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Ducey signs bill that will stop inactive Arizona voters from automatically receiving early ballots

SB 1485 renames the "Permanent Early Voting List" to "Active Early Voting List" and changes how inactive voters will receive early ballots.
Credit: AP
Election workers sort ballots Wednesday, Oct. 21, 2020, at the Maricopa County Recorder's Office in Phoenix. Despite massive turnout for early voting, elections in Arizona are going pretty smoothly. By the following Tuesday, Maricopa County had processed more than 1.2 million ballots, surpassing the total number of early ballots cast in 2016. (AP Photo/Matt York)

PHOENIX — Arizona Gov. Doug Ducey signed Senate Bill 1485 on Tuesday, which he said aims to protect election integrity in the state. 

According to the governor's office, SB 1485 renames the "Permanent Early Voting List (PEVL)" to "Active Early Voting List (AEVL)." Under the new law, if a voter on the AEVL actively votes by mail, they will continue to receive an early ballot.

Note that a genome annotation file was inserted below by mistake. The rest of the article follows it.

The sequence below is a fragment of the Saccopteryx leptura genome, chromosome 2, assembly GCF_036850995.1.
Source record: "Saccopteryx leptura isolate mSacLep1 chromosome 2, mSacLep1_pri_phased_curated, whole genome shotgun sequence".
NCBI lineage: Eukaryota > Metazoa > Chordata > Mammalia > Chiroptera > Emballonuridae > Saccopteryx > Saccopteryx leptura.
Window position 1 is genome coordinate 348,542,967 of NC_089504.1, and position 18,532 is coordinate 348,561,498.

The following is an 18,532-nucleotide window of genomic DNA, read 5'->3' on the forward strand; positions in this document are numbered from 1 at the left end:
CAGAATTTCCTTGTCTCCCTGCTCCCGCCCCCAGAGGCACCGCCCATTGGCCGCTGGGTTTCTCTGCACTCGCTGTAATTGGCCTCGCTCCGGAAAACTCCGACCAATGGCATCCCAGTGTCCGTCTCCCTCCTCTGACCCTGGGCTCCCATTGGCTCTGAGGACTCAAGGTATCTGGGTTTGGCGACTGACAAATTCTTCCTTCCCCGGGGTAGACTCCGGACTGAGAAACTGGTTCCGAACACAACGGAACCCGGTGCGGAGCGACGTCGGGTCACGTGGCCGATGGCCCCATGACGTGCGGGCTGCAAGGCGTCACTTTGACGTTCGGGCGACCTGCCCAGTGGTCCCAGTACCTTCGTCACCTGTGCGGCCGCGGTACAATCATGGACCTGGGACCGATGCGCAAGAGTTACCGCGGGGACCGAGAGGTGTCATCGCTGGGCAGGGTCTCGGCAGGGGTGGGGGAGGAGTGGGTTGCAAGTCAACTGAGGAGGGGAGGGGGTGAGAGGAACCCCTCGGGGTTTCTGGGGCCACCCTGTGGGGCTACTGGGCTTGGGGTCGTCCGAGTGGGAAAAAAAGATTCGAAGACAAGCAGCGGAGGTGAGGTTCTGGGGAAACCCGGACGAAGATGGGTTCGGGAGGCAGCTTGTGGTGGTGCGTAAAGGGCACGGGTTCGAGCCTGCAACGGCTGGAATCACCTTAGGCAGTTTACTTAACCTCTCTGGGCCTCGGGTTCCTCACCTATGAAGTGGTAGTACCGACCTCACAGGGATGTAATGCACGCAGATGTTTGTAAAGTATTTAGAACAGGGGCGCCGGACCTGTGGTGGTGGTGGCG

If a voter on the AEVL does not return at least one early ballot over the course of four years, which would include two consecutive primary elections and general elections, the voter will be sent a postcard asking if they still want to receive an early ballot. The county recorder may additionally reach the voter by telephone, text message, or email. 

If the voter does not respond, they won't automatically receive early ballots. However, they will remain a registered voter, they can still request an early ballot and they can also show up in person at polls on Election Day. 

Ducey said this law will ensure that Arizona voters can continue to receive an early ballot and free up resources for county recorders to use on priorities. 

"Let's be clear," Gov. Ducey said in a video posted to his Twitter account. "Despite all the deceptive and heated rhetoric being used by some partisan activists to lobby against this reform, not a single Arizona voter will lose their right to vote as a result of this new law."

Ducey also said in his video that he has been vocally proud of Arizona's election laws, but he believes this new law will be an improvement.

"Some have suggested that means I can never ever support any improvements (to Arizona election laws). That's ridiculous," Ducey said. "If prior leaders had taken that approach, none of the improvements to our election system over the last three decades would have been enacted."

Republican State Senator Michelle Ugenti-Rita led the legislation efforts for SB 1485.

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